California Democratic Party to Vote on Prop 19 Endorsement; Here’s Why to Vote Yes
This weekend the California Democratic Party’s executive board will decide if the party should endorse Proposition 19, the state’s ballot initiative for marijuana legalization. Despite the ballot initiative’s clear positives for the party, it’s unclear where the party will fall. While there’s an outside chance the CDP could vote to throw its weight against Prop 19, the real debate will be whether the party should endorse the initiative, or stay neutral.
No matter what the party delegates voting this weekend think about the merits of the initiative, they should vote to endorse Prop 19. Here’s why.
Economic Benefits to California
Marijuana legalization will almost certainly be a boon for the state’s economy; one study predicted California could raise $1.4 billion annually from tax revenues from marijuana. Tens of thousands of jobs will come out of the shadows and into a legitimate economy, leading to more taxable income. Unions are already starting to organize employees of dispensaries, and thousands more jobs could be improved through organizing efforts. Those Californians can have their wages raised, get access to affordable health care, and have increased job security. Police departments can stop wasting money on enforcing marijuana laws and on battling the Mexican drug cartels. Those cartels will see their primary revenue stream – the sale of marijuana – dried up.
Political Benefits to California Democrats
From a political perspective, Prop 19’s presence on the ballot alone will help Democratic candidates. Marijuana legalization could easily do for Democratic turnout what anti-gay marriage initiatives did for Republicans at the ballot last decade. Some Californians tried to vote for legalization in the state’s June primary election, but were disappointed to learn it wouldn’t be on the ballot til November. (Do you have any idea how hard it is to get people to vote in a primary?) With the backing of the California Democratic Party, Prop 19 will have a better chance as the Party’s resources go to helping turnout.
About half of all Californians support Prop 19; the most recent poll from SUSA shows Prop 19 winning by 10 points, while some other polls show the state split. No matter what individual polls say about the state, one thing is clear from recent polls on marijuana legalization: California Democratic voters overwhelmingly favor legalization. A Field Poll last week that found the state split also found Democrats supporting legalization 53% to 38%; the aforementioned SUSA poll also found Democrats favoring legalization, 56% to 32%.
Some Democrats Organizing Against Prop 19 Endorsement
But opponents of Proposition 19, including Democratic gubernatorial candidate Jerry Brown and Senate candidate Barbara Boxer, are going to be pressuring executive board members of the CDP to vote against endorsing. While there have been a number of excuses made by Democratic opponents of Prop 19, two seem to be the most prominent:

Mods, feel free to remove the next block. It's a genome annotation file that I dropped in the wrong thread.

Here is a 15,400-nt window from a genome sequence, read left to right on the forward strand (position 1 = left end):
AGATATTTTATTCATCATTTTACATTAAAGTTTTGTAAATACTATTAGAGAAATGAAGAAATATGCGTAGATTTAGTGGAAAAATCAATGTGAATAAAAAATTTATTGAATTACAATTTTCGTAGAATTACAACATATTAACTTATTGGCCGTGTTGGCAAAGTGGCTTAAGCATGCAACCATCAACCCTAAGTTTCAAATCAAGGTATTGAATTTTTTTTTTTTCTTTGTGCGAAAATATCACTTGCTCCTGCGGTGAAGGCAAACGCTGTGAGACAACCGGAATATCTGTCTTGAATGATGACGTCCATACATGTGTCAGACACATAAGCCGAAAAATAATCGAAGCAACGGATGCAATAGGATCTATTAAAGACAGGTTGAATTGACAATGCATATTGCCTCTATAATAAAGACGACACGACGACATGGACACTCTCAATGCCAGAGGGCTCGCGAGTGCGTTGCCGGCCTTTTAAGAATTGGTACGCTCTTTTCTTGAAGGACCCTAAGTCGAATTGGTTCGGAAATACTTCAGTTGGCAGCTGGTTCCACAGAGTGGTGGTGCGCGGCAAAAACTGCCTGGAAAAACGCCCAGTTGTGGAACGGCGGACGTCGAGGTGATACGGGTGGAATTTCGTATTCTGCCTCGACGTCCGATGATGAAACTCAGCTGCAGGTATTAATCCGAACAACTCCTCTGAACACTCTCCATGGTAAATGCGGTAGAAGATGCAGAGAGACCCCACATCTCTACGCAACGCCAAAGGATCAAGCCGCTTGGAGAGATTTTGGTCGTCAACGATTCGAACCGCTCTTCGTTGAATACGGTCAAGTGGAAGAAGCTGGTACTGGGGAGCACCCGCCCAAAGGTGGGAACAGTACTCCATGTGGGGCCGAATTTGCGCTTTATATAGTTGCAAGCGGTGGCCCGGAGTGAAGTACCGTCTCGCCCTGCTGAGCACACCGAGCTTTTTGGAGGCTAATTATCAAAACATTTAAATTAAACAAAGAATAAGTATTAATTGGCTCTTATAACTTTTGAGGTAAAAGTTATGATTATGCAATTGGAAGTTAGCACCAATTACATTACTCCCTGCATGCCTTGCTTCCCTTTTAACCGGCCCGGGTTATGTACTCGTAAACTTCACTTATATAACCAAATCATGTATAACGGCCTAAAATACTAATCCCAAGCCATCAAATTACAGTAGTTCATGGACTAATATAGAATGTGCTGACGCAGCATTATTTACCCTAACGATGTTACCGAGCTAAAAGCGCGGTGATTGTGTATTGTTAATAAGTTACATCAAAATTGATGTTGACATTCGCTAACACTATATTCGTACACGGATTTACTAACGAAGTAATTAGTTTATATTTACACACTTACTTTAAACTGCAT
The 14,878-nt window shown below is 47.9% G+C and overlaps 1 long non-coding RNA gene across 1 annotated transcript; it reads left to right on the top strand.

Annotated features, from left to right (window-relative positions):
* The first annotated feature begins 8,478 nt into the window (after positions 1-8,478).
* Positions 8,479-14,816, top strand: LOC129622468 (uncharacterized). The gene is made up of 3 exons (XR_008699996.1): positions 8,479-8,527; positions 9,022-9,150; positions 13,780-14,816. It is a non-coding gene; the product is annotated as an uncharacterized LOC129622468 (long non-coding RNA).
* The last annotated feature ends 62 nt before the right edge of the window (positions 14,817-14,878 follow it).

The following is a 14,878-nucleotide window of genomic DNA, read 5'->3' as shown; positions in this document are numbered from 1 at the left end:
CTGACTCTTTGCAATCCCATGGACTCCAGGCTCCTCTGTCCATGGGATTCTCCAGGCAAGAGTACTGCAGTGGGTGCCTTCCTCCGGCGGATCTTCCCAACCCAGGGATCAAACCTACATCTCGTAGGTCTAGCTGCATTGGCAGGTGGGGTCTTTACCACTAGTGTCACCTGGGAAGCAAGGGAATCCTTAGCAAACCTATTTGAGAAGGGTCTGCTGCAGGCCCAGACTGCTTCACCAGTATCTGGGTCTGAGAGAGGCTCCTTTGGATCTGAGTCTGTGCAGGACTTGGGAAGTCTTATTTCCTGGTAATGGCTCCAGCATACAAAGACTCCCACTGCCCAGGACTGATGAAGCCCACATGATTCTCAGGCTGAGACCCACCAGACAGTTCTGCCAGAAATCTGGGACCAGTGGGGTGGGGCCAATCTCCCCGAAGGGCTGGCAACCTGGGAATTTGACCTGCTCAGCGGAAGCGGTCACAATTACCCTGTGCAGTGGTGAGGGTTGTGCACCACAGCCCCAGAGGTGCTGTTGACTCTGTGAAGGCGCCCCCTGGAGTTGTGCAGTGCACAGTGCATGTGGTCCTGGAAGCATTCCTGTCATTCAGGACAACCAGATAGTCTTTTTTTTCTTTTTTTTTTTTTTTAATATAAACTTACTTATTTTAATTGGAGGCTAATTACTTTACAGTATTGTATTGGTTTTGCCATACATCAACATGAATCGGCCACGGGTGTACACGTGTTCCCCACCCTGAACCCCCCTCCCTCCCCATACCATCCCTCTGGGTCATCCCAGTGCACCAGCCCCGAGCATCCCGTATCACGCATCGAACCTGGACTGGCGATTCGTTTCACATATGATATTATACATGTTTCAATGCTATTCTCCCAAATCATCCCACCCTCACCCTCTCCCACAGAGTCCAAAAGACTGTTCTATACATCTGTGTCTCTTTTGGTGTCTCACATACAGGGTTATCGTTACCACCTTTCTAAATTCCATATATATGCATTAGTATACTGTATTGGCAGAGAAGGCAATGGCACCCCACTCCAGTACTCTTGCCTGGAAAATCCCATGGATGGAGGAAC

- The excuse many Democrats use for opposing Prop 19 is that while they support the idea of marijuana legalization, they say they are concerned that the initiative on the ballot is “flawed,” “full of loopholes,” and “poorly written.”
- The reality of why some Democrats oppose Prop 19 is they fear Democratic candidates in red and purple districts – as well as Brown and Boxer – will have to “explain away” their party’s support for marijuana legalization, leaving open a political vulnerability.
Let’s look at the first excuse. Democratic Prop 19 opponents say that they fear the initiative isn’t worded correctly, and that could present vulnerabilities in how the law is implemented. They say they prefer other methods of legalizing marijuana, either through a better-worded initiative in the next election cycle, or through a bill introduced in the state legislature. But this argument doesn’t hold water: if you actually support marijuana legalization, let voters in the state decide this November. If the initiative has problems with implementation, the legislature can easily fix it with legislation. If you really support legalization, support this legalization now in order to shift the conversation from prohibition to legalization.
The second excuse has its foundation in typical chickenshittery of the Democratic Party: by running away from the base and towards the mushy middle in fear of “political independents,” the party sacrifices its core beliefs for voters who might only marginally support the party’s platform. Instead, if the party votes to endorse legalization, you can flip that dynamic on its head. The CDP’s support for Prop 19 could lead to a new era of the Obama model of turning out new voters. By turning out new, young voters excited about marijuana legalization, you will inevitably drive more votes to Democratic candidates across the state.
Indeed, marijuana legalization may be the only hope for Jerry Brown and Barbara Boxer.
The choice should be clear for the California Democratic Party. If the party votes to endorse Prop 19 and marijuana legalization, the state and the party can only gain from its benefits. If the party votes against endorsing Prop 19, it is embracing the same failed strategy of abandoning the base for the “political center,” and will have only itself to blame if its candidates lose in November.